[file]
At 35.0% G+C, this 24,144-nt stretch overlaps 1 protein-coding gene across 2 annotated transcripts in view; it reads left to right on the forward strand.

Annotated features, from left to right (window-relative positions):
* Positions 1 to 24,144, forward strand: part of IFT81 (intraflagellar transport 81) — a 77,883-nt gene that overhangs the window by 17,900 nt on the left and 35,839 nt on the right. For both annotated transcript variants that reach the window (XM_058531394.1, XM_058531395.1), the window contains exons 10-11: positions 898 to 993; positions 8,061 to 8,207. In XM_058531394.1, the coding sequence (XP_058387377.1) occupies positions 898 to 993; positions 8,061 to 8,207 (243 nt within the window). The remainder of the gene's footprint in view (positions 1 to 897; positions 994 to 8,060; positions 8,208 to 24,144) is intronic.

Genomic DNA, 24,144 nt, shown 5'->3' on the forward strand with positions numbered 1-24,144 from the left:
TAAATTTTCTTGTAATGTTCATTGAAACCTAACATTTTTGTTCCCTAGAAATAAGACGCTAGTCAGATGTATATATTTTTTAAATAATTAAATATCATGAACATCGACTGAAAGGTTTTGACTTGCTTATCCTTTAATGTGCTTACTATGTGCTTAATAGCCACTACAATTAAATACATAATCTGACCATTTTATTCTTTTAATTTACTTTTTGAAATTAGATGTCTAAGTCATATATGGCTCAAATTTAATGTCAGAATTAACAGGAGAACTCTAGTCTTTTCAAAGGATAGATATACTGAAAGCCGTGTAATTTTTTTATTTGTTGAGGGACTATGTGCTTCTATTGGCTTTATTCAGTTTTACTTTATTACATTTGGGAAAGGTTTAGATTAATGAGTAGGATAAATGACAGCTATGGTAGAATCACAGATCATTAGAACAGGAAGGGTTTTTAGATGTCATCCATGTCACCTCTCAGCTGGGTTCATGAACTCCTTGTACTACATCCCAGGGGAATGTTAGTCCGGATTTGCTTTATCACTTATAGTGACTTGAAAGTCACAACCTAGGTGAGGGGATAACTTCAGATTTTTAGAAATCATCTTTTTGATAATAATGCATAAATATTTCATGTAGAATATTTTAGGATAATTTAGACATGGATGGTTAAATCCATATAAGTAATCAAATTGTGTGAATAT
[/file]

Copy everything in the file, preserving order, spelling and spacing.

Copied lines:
At 35.0% G+C, this 24,144-nt stretch overlaps 1 protein-coding gene across 2 annotated transcripts in view; it reads left to right on the forward strand.

Annotated features, from left to right (window-relative positions):
* Positions 1 to 24,144, forward strand: part of IFT81 (intraflagellar transport 81) — a 77,883-nt gene that overhangs the window by 17,900 nt on the left and 35,839 nt on the right. For both annotated transcript variants that reach the window (XM_058531394.1, XM_058531395.1), the window contains exons 10-11: positions 898 to 993; positions 8,061 to 8,207. In XM_058531394.1, the coding sequence (XP_058387377.1) occupies positions 898 to 993; positions 8,061 to 8,207 (243 nt within the window). The remainder of the gene's footprint in view (positions 1 to 897; positions 994 to 8,060; positions 8,208 to 24,144) is intronic.

Genomic DNA, 24,144 nt, shown 5'->3' on the forward strand with positions numbered 1-24,144 from the left:
TAAATTTTCTTGTAATGTTCATTGAAACCTAACATTTTTGTTCCCTAGAAATAAGACGCTAGTCAGATGTATATATTTTTTAAATAATTAAATATCATGAACATCGACTGAAAGGTTTTGACTTGCTTATCCTTTAATGTGCTTACTATGTGCTTAATAGCCACTACAATTAAATACATAATCTGACCATTTTATTCTTTTAATTTACTTTTTGAAATTAGATGTCTAAGTCATATATGGCTCAAATTTAATGTCAGAATTAACAGGAGAACTCTAGTCTTTTCAAAGGATAGATATACTGAAAGCCGTGTAATTTTTTTATTTGTTGAGGGACTATGTGCTTCTATTGGCTTTATTCAGTTTTACTTTATTACATTTGGGAAAGGTTTAGATTAATGAGTAGGATAAATGACAGCTATGGTAGAATCACAGATCATTAGAACAGGAAGGGTTTTTAGATGTCATCCATGTCACCTCTCAGCTGGGTTCATGAACTCCTTGTACTACATCCCAGGGGAATGTTAGTCCGGATTTGCTTTATCACTTATAGTGACTTGAAAGTCACAACCTAGGTGAGGGGATAACTTCAGATTTTTAGAAATCATCTTTTTGATAATAATGCATAAATATTTCATGTAGAATATTTTAGGATAATTTAGACATGGATGGTTAAATCCATATAAGTAATCAAATTGTGTGAATAT